Sun editorial: Unity, not ultimatums, will help the lake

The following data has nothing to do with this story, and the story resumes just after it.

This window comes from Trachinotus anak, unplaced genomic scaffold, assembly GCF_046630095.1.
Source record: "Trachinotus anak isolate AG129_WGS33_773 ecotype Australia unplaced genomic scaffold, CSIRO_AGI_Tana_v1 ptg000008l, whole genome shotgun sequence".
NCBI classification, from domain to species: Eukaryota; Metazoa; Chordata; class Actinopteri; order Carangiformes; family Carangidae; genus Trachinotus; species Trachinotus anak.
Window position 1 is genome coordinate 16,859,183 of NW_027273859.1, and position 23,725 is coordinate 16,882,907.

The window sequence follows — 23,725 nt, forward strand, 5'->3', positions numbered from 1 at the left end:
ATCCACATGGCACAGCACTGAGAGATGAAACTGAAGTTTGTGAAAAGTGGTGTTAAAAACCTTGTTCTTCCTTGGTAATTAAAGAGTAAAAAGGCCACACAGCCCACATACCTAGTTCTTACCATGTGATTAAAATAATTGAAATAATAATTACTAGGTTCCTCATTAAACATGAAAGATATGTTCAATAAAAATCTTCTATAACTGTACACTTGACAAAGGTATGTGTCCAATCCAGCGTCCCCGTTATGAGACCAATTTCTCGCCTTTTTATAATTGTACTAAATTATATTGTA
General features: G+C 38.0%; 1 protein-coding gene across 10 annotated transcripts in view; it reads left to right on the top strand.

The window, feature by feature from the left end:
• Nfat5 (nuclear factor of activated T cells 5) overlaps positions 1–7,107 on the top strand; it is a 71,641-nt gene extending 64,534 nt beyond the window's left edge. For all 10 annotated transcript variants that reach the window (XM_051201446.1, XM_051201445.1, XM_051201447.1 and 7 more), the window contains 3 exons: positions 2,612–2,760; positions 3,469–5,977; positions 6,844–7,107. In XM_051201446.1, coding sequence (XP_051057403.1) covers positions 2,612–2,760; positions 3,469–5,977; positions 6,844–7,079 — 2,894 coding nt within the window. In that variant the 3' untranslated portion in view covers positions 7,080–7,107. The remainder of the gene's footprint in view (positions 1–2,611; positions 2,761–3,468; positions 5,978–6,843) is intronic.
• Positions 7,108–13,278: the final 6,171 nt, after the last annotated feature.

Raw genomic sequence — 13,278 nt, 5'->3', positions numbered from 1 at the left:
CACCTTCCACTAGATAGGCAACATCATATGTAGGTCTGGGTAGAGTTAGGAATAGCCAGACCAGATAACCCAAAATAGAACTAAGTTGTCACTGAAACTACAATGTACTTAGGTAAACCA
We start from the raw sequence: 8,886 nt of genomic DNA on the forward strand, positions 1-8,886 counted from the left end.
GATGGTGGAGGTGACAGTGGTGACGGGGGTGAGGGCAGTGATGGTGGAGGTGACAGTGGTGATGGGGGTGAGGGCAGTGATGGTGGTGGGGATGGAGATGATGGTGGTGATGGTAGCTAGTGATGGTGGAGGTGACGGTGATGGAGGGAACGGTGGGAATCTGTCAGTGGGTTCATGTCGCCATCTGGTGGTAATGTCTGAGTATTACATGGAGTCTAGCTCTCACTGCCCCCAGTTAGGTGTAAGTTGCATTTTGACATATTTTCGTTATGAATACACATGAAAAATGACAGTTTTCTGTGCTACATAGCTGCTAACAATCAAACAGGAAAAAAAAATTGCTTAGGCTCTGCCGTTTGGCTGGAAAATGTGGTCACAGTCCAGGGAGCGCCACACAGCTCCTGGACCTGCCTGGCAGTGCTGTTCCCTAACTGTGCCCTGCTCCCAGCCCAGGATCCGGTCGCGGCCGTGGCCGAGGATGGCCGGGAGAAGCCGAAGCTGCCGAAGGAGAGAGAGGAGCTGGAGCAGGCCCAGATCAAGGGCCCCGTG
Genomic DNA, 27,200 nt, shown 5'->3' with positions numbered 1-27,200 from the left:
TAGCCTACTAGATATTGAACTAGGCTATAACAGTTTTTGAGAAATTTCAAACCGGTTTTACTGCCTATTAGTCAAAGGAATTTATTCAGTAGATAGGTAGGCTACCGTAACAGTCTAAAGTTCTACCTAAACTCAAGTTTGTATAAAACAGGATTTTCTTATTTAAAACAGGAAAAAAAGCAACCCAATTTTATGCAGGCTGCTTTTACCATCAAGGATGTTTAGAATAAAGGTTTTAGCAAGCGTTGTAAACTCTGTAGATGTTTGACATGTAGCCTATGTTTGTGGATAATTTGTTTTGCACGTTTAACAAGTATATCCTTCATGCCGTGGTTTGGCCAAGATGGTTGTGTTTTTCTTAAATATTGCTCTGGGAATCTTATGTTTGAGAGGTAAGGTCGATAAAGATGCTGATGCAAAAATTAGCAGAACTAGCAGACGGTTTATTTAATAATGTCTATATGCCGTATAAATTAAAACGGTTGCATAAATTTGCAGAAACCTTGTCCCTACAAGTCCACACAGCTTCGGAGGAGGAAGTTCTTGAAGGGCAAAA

LAKE TAHOE andamp;#8212; Nevadaandamp;#8217;s latest iteration of a bill that threatens the stateandamp;#8217;s withdrawal from the Tahoe Regional Planning Agency does little to build the consensus and community needed to truly improve the lakeandamp;#8217;s quality or the quality of life for those who live and play here.Although the current bill is more well thought-out than the previous version, it still continues to perpetuate a perceived divide at Lake Tahoe. The new bill pits Nevada against California, and Nevada against Congress, in a political move with unknown results.Itandamp;#8217;s not that the bistate compact that brought California and Nevada together to protect Lake Tahoe doesnandamp;#8217;t need a once-over andamp;#8212; or that the agency that was created by that compact doesnandamp;#8217;t need some overhauling. Itandamp;#8217;s that both of those goals could be accomplished more successfully with Nevada and Californiaandamp;#8217;s lawmakers working together.The Nevada Assembly should reject Senate Bill 271. Nevada has made its point that Lake Tahoeandamp;#8217;s regulatory structure needs to be re-examined, but that process will be more productive if it is done without ultimatums.